The song starts off with this melancholy phrase: “Tristeza não tem fim, felicidade sim” – “Sadness has no end, but happiness does.” Truer words were never spoken!
It’s tempting for disheartened Brazilians, both in the country and abroad, to pile on the loathing for their failed national team. And heaven knows plenty of bile has already been spilled on social media, Twitter, and elsewhere over their loss to the German war machine. However, I shall resist the temptation to throw more fuel onto the fire and leave that distasteful task to others.
But the question still remains: how could such a staggering exhibition of ineptitude by a major soccer nation, if not THE major soccer nation, have slipped by unnoticed?
“We Are the Hollow Men”
I’ve been critical of the Brazilian national team’s lackadaisical attitude before in my pieces about the 1998 loss to France, and especially the substandard World Cup run of 2006 (see the following link: https://josmarlopes.wordpress.com/2013/08/28/soccer-field-of-fractured-dreams-brazil-2006-world-cup-debacle-part-one/). I stand by what I wrote then, which goes double for the events of today. That year, it was Portugal, a country that shares Brazil’s language and much of its cultural heritage, who took the honors as the Lusitanian upstarts who fought the hardest for king and country… and lost.
Their coach, Luiz Felipe Scolari, or Felipão (Big Phil), was the individual responsible for much of the Portuguese players’ gung-ho attitude. Believe it or not, he’s the same Luiz Felipe Scolari whose national team won the 2002 World Cup, and today just about lost their shirts (and their guts) to the swifter, taller, and unbelievably more agile Deutschlanders. What went wrong, people?
Some say there was a last-minute change in the starting lineup, which led to a breakdown in communication on the field. Others blame the emotion of the moment, i.e., the passion that superseded all practical matters, to the banishment of proper pregame planning.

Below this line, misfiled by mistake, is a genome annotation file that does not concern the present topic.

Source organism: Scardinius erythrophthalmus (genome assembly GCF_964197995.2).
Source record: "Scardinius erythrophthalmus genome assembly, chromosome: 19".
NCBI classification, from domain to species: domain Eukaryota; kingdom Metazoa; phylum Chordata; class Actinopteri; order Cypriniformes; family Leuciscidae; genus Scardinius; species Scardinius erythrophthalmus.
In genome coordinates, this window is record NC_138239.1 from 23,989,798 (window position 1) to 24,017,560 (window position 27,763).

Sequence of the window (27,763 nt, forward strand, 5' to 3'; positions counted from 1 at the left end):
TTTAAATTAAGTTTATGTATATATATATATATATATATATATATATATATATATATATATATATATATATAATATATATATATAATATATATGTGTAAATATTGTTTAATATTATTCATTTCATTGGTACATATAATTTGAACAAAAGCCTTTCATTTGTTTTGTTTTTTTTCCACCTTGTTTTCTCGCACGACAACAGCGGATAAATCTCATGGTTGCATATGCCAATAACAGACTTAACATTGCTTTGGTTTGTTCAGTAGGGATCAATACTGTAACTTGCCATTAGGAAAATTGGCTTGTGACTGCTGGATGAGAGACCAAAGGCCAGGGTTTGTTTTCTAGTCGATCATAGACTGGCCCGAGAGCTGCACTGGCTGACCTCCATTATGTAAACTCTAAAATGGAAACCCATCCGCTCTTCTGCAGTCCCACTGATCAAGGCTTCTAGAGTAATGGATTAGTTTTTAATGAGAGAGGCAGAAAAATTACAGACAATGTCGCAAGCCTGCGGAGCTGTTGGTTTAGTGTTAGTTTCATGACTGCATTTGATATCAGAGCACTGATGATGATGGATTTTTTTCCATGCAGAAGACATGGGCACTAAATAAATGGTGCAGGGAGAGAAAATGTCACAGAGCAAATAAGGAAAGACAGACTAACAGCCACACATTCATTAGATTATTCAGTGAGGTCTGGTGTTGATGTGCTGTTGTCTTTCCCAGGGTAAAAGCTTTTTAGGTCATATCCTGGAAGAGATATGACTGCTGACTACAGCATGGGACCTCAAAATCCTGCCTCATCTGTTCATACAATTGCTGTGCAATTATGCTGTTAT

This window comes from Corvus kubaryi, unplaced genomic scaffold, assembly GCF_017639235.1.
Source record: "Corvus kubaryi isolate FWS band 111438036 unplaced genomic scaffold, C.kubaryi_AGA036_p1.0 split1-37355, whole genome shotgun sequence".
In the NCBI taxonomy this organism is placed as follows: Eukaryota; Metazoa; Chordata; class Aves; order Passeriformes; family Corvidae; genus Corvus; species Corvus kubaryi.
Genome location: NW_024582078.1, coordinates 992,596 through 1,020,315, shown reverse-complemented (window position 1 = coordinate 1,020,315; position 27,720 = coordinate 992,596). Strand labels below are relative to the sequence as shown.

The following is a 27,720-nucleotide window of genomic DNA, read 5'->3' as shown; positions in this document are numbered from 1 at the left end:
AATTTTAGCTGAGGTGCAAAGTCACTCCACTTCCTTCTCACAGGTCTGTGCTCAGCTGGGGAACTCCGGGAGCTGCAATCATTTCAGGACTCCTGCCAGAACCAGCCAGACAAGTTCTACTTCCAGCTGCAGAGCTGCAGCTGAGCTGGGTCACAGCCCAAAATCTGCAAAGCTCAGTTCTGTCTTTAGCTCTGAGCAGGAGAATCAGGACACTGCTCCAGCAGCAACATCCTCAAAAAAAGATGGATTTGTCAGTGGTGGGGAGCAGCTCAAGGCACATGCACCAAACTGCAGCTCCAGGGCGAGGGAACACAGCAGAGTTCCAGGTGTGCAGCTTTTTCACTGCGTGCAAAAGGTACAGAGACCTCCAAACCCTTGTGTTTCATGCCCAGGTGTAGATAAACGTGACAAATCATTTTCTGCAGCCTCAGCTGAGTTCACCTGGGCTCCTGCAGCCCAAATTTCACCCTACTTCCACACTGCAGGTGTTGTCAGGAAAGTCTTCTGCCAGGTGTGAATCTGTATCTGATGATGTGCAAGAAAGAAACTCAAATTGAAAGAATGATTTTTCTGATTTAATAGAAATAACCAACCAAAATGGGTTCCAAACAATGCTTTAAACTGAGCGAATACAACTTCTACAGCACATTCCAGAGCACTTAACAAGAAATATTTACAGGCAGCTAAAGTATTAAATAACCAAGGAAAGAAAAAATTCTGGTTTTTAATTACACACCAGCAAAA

While we’re on the subject, ESPN commentator Michael Ballack, a veteran of Germany’s 2002 and 2006 World Cup campaigns, posed the theory that Brazil had no Plan B — which is absurd, since in many people’s minds (including my own) there was never a Plan A to begin with.
It could’ve been a whole range of possibilities, from the fact that Brazil, as the host nation, wasn’t required to participate in any of the qualifying matches. Politics may likewise have played a hand in the mess, but that’s not entirely satisfactory. Another ESPN analyst, former midfielder Gilberto Silva, who contributed to Brazil’s 2002 championship effort against their Teutonic rivals, actually praised Germany for having completely reshaped the team into the world-class contenders they are today.
“There needs to be a broader examination of how [Brazil] played,” Silva noted. “The team faced a difficult opponent and they could not cope.” Ballack was more forthright in his evaluation: “They weren’t prepared.”
Alexi Lalas, the third opinion-maker in the commentator’s chair and a former Team USA World Cup participant himself, offered this analysis: “Passion and emotion are not going to take you through, not against someone like Germany. You got to have players.”
From Alexi’s comment, it was evident that Brazil’s alleged proficiency on the pitch had been accomplished through smoke and mirrors — that is, the Mirror of Erised (the word “Desire” spelled backwards). For those who are unaware of its deeper meaning, the term “Mirror of Erised” derives from the Harry Potter series.
In the words of Albus Dumbledore, the Dean of Hogwarts School of Witchcraft and Wizardry, the Mirror of Erised is a device that reflects the “deepest and most desperate desire of one’s heart,” which, in Brazil’s case, would equate to her dream of winning a sixth World Cup title.